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it is short, small, and makes a hissing noise; and just the reverse of both happens, when you hold the same wire in your hand, and the globes are worked alternately; the brush is large, long, diverging, and snapping (or rattling), when the sulphur globe is turned; short, small, and hissing, when the glass globe is turned. When the brush is long, large, and much diverging, the body to which it joins seems to me to be throwing the fire out; and when the contrary appears, it seems to be drinking in. 3. I observe, that, when I hold my knuckle before the sulphur globe, while turning, the stream of fire between my knuckle and the globe seems to spread on its surface, as if it flowed from the finger; on the glass globe it is otherwise. 4. The cool wind (or what was called so), that we used to feel as coming from an electrified point, is, I think, more sensible when the glass globe is used, than when the sulphur one. But these are hasty thoughts. As to your fifth paradox, it must likewise be true, if the globes are alternately worked; but, if worked together, the fire will neither come up nor go down by the chain, because one globe will drink it as fast as the other produces it. * I should be glad to know, whether the effects would be contrary, if the glass globe is solid, and the sulphur globe is hollow ; but I have no means at present of trying. In your journeys, your glass globes meet with accidents, and sulphur ones are heavy and inconvenient. Query. Would not a thin plane of brimstone, cast on a board, serve on occasion as a cushion, while a globe of leather stuffed (properly mounted) might receive the fire from the sulphur, and charge the conductor positively? Such a globe would be in no danger of breaking. * I think I can conceive how it may be done; but have not time to add more than that I am,

Yours, &c.

B. FRANKLIN.

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I do not remember any experiment by which it appeared that high-rectified spirit will not conduct; perhaps you have made such. This I know, that wax, rosin, brimstone, and even glass, commonly reputed electrics per se, will, when in a fluid state, conduct pretty well. Glass will do it when only red-hot. So that my former position, that only metals and water were conductors, and other bodies more or less such, as they partook of metal or moisture, was too general.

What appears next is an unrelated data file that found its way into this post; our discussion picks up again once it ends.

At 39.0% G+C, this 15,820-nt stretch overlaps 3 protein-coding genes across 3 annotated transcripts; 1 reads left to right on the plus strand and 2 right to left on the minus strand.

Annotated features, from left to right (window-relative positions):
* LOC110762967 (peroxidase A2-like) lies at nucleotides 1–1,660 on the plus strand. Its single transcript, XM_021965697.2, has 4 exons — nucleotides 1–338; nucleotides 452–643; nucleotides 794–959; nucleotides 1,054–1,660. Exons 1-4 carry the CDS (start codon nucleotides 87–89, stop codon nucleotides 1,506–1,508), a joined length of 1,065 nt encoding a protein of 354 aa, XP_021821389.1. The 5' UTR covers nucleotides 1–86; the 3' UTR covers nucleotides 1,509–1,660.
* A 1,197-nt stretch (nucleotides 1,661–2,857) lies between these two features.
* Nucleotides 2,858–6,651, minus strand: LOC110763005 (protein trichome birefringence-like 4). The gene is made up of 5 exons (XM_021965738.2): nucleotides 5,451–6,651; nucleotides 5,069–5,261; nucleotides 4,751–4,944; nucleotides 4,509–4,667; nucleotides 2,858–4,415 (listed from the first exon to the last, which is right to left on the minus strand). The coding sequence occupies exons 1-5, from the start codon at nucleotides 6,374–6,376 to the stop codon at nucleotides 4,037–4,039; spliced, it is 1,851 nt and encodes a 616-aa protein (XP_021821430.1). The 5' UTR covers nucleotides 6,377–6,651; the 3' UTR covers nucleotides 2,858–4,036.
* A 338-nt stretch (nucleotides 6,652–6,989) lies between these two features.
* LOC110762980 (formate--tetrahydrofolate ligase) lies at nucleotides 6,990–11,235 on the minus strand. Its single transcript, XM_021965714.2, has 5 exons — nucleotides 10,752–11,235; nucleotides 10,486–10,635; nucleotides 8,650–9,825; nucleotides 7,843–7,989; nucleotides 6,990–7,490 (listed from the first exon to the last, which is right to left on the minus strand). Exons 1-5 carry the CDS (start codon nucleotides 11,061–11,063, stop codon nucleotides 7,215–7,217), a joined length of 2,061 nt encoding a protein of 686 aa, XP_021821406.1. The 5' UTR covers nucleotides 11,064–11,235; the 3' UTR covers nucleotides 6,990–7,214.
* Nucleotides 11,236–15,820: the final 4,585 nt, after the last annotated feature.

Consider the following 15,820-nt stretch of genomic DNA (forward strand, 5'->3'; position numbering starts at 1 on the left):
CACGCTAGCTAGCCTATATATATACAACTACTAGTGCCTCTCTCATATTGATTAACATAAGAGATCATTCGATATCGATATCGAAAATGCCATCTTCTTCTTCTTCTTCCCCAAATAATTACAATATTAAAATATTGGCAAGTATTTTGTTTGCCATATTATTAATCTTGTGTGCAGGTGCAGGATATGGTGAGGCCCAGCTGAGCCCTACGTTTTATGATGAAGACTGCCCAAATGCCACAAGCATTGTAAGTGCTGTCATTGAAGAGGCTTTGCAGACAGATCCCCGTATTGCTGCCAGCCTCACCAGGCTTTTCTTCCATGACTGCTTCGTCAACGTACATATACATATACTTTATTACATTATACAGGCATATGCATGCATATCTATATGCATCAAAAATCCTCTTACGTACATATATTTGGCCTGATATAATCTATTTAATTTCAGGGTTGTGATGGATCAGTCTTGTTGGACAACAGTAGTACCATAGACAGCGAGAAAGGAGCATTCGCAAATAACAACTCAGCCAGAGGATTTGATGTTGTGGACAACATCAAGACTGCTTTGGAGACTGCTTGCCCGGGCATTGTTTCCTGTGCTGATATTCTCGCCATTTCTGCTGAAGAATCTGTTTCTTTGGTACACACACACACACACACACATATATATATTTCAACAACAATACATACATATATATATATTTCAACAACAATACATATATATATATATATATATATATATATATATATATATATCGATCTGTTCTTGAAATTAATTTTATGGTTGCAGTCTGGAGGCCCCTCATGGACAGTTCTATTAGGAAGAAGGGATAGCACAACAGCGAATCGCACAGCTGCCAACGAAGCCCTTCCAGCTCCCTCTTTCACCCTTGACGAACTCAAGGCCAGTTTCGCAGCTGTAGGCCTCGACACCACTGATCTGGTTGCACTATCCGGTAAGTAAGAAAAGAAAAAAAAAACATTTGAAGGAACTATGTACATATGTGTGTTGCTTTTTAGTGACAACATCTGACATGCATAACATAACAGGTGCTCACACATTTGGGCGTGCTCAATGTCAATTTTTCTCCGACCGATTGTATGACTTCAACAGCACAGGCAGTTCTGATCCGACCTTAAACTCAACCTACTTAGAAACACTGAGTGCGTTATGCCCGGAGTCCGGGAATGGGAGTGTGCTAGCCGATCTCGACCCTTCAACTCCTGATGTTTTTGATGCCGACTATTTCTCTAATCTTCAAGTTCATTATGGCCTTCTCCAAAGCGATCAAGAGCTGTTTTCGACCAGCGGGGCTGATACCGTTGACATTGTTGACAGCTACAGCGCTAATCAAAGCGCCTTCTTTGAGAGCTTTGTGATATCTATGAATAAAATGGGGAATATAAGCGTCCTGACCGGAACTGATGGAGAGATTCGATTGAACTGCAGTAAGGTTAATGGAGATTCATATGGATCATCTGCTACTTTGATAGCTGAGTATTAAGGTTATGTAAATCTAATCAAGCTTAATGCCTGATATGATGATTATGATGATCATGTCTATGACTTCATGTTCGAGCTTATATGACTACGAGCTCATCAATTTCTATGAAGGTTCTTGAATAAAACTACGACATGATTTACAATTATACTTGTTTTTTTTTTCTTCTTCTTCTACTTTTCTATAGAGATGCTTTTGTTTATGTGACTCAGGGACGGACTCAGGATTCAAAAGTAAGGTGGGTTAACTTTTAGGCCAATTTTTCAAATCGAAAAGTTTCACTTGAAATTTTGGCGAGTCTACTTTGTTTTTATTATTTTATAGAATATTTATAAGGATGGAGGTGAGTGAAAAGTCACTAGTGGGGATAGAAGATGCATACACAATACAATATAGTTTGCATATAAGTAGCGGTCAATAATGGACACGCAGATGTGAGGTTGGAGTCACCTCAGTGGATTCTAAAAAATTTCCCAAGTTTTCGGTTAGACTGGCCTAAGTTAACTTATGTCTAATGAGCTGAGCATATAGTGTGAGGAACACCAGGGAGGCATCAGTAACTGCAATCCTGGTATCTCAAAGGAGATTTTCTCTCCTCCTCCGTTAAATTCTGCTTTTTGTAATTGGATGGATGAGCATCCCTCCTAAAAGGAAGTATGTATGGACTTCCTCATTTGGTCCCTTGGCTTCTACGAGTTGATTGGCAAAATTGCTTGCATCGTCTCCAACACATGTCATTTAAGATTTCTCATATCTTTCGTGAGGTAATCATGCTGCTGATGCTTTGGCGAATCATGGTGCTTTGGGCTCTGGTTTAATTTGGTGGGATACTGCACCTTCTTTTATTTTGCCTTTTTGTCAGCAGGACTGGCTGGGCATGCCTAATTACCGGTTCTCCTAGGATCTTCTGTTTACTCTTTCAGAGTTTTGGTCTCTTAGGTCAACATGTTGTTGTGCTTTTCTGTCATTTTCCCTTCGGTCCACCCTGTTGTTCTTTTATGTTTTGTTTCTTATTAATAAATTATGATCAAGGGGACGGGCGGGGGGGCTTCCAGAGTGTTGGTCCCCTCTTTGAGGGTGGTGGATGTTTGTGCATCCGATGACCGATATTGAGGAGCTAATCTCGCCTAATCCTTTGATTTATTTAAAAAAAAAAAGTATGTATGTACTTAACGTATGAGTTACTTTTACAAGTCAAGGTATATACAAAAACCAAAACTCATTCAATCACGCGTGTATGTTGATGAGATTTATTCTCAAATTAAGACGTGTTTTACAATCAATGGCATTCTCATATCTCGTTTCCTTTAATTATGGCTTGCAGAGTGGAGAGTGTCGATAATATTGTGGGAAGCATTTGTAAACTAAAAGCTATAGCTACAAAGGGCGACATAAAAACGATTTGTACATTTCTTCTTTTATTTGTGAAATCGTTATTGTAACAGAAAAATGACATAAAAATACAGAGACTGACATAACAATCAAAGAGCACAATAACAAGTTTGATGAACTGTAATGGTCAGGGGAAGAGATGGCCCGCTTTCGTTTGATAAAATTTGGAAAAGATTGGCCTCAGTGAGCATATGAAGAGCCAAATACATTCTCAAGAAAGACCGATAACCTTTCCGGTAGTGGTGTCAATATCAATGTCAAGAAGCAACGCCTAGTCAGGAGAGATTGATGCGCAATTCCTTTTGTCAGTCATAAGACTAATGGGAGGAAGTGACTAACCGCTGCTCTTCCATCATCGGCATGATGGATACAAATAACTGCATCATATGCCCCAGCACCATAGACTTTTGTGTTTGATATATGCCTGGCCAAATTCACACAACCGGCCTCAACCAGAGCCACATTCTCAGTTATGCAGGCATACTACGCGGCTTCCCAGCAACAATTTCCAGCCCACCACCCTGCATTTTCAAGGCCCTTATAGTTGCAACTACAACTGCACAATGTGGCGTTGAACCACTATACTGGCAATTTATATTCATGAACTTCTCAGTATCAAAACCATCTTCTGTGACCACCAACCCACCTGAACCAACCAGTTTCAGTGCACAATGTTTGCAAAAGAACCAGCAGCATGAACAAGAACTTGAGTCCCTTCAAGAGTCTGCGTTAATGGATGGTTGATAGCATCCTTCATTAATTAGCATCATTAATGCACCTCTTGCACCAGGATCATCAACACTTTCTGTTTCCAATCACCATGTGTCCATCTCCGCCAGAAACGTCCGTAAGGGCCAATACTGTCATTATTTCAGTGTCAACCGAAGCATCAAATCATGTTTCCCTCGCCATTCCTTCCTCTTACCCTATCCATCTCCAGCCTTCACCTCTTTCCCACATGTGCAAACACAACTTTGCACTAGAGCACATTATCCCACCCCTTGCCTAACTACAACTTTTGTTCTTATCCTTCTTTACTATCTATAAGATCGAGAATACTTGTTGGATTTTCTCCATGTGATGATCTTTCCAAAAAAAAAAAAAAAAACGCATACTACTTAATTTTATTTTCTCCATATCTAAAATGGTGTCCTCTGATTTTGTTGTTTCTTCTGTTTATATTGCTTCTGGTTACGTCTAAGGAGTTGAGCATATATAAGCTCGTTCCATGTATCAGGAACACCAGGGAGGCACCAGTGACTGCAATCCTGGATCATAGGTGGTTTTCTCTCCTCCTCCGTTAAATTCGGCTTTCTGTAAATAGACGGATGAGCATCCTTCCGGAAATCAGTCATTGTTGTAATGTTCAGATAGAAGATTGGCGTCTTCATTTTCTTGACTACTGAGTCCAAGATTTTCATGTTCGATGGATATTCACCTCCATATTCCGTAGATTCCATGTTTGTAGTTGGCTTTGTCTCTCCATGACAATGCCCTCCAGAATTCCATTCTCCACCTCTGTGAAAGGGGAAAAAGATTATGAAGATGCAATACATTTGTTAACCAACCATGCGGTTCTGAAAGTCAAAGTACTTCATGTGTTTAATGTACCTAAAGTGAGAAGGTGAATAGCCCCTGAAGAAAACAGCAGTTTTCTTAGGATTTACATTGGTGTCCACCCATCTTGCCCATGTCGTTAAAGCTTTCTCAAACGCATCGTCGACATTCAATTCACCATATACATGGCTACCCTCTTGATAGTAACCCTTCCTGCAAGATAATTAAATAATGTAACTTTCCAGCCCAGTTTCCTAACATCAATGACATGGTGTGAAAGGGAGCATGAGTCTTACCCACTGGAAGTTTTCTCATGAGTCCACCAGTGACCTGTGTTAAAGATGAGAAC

Your conception of the electric fluid, that it is incomparably more subtile than air, is undoubtedly just. It pervades dense matter with the greatest ease; but it does not seem to mix or incorporate willingly with mere air, as it does with other matter. It will not quit common matter to join with air. Air obstructs, in some degree, its motion. An electric atmosphere cannot be communicated at so great a distance, through intervening air, by far, as through a vacuum. Who knows, then, but there may be, as the ancients thought, a region of this fire above our atmosphere, prevented by our air, and its own too great distance for attraction, from joining our earth? Perhaps where the atmosphere is rarest, this fluid may be densest, and nearer the earth, where the atmosphere grows denser, this fluid may be rarer; yet some of it be low enough to attach itself to our highest clouds, and thence they becoming electrified, may be attracted by, and descend towards the earth, and discharge their watery contents, together with that ethereal fire. Perhaps the aurora, boreales are currents of this fluid in its own region, above our atmosphere, becoming from their motion visible. There is no end to conjectures. As yet we are but novices in this branch of natural knowledge. *